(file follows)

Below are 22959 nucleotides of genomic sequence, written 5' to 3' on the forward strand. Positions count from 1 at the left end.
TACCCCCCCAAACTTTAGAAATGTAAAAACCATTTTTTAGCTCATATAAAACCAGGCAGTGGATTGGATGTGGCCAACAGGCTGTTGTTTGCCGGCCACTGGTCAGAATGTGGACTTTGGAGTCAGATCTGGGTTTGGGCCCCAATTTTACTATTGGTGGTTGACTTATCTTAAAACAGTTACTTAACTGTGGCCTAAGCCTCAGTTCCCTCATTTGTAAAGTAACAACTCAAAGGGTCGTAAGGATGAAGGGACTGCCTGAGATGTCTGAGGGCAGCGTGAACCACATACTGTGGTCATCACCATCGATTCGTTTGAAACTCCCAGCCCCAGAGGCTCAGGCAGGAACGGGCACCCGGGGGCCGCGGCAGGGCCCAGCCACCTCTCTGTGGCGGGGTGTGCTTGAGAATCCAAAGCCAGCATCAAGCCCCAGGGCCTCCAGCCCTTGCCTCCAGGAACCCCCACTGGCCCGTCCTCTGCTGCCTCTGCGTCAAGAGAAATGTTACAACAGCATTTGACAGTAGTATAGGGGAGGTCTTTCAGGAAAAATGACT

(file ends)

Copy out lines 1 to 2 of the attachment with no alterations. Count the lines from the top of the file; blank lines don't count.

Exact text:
Below are 22959 nucleotides of genomic sequence, written 5' to 3' on the forward strand. Positions count from 1 at the left end.
TACCCCCCCAAACTTTAGAAATGTAAAAACCATTTTTTAGCTCATATAAAACCAGGCAGTGGATTGGATGTGGCCAACAGGCTGTTGTTTGCCGGCCACTGGTCAGAATGTGGACTTTGGAGTCAGATCTGGGTTTGGGCCCCAATTTTACTATTGGTGGTTGACTTATCTTAAAACAGTTACTTAACTGTGGCCTAAGCCTCAGTTCCCTCATTTGTAAAGTAACAACTCAAAGGGTCGTAAGGATGAAGGGACTGCCTGAGATGTCTGAGGGCAGCGTGAACCACATACTGTGGTCATCACCATCGATTCGTTTGAAACTCCCAGCCCCAGAGGCTCAGGCAGGAACGGGCACCCGGGGGCCGCGGCAGGGCCCAGCCACCTCTCTGTGGCGGGGTGTGCTTGAGAATCCAAAGCCAGCATCAAGCCCCAGGGCCTCCAGCCCTTGCCTCCAGGAACCCCCACTGGCCCGTCCTCTGCTGCCTCTGCGTCAAGAGAAATGTTACAACAGCATTTGACAGTAGTATAGGGGAGGTCTTTCAGGAAAAATGACT